IMO, any cat, regardless of breed has the potential to be everything you're looking for, but there's never any guarantee. They're individuals.
post #8 of 29
Quote:
Originally Posted by Intense View Post
I want a very active, affectionate, smart cat.
Your decribing several kittens and cats in shelters JMO.

Quote:
Is it really that much better than say a cat I can get from a shelter?
With cats from a breeder (no matter the breed) your able to talk one on one with the person who has seen the kittens from birth. The same could also be said for many shelters and shelter workers.

You are getting a cat that is pricey, has a pedigree or background, and if your lucky, it is a healthy one (JMO).

Most of the time (think this has been mentioned) they aren't always healthier than a shelter cat. You really need to ask about the health history of the parents, grandparents and great grandparents. Get as much information on the breed as possible and maybe even visit a cattery or the home of a owner of this breed.

Shelter cats don't have pedigrees, most are less pricey and are most of the time healthy.

Shelter cats can have the same traits you listed above-very active, affectionate, and smart. All kitten (IMO) show what their personallity is going to be like. It just takes a few hours of watching and interacting with them. Many shelter workers can tell you about the cats and kittens in their care.

You could also adopt from a foster person of shelter cats. The kittens are then raised in a home environment, but still very much in need of a home. Some allow you to visit the home and are very willing to talk about the kittens in their care.

In the end it just depends on what you want. I recommend you visit your local shelter. Take a look around, ask questions and talk. Ask if there are any kittens being fostered and go from there.
Also, try to visit a home or cattery of the breed of cat your interested in. This will give you an idea on what you are getting into.

-Hilly
post #9 of 29
Hola y bienvenido a TCS, ...Catulina y Milky te saludan!!........
(Translate: Hi and Welcome to TCS, Catulina and Milky say hello to you!!!...)

See you on the forums!
post #10 of 29
If you've never had a kitten before, I'd go to a shelter. As has been said the staff that look after the cats/kittens will know what they're like. If your kind & can forget the mischief a cat can get into, then a cats for you. Blossom, my present kitten was a foundling & I didn't know what she was going to be like, so I put in the extra time & training & I now have a wild, happy, smart & truely loveable kitten.
post #11 of 29
Thread Starter 
Thanks for all of the advice!

The people @ Select Exotics have guaranteed me that the kitten has great genetics, and that there is a complete refund policy if there is to be an issue (granted, I'd want to avoid that at all costs.)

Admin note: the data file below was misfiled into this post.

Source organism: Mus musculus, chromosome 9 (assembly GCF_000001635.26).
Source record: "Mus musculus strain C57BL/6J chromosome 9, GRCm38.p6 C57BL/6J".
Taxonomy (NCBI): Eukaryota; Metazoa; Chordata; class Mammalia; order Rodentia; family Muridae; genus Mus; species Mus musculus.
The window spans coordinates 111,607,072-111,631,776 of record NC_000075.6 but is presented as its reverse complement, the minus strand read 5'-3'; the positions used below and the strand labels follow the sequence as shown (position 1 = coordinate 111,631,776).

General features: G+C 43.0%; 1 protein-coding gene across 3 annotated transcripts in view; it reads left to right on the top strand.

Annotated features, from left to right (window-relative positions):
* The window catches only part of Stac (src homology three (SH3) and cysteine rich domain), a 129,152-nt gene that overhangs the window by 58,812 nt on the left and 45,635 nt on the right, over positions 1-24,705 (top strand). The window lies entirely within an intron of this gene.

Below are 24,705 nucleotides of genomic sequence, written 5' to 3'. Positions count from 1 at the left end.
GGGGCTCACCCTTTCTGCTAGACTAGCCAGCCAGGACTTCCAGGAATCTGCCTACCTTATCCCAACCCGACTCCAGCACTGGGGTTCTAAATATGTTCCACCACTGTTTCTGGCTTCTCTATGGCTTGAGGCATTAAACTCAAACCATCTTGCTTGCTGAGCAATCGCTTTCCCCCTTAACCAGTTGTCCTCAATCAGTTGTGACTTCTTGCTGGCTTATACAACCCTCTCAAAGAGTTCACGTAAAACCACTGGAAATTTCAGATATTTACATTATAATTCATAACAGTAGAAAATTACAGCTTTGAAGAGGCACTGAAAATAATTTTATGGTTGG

They have also told me that their cats, because of the breed, are inherently "superior" to other breeds, inclusive of the cats that I would see at a pound. How much truth do you think lies within that statement?

The reason that these cats are so appealing to me, is because I have history of their parents and I know that they are going to grow up to be "dog-like" affectionate cats. Generally, babies are always affectionate, from what I understand. The problem is: you never know how they'll turn out unless you get them from a 'breeder'.

Right?
post #12 of 29
Quote:
Originally Posted by Intense View Post
They have also told me that their cats, because of the breed, are inherently "superior" to other breeds, inclusive of the cats that I would see at a pound. How much truth do you think lies within that statement?
Well I'm sure that's a matter of opinion - I don't consider one breed superior to another - it's all down to what you prefer re looks and temperament. Neither do I consider pure bred cats superior to mixed breed cats (for the record I have one of each).

You will find cats with a variety of looks and personalities at a shelter, but most will be of mixed parentage. Shelter staff should be able to advise you on what kitten or cat would best suit your needs and lifestyle. If you want a lively cat you should have no trouble finding one at a rescue (although you may fall in love with one totally the opposite to what you went for!). And of course there are lots of cats in shelters desperately needing a loving home.

If you want a purebred, there are a lot of different breeds all with different temperaments. When you buy a pure bred cat you have a better idea of how it will turn out than with a non pedigree, although obviously there are differences between individuals within a breed.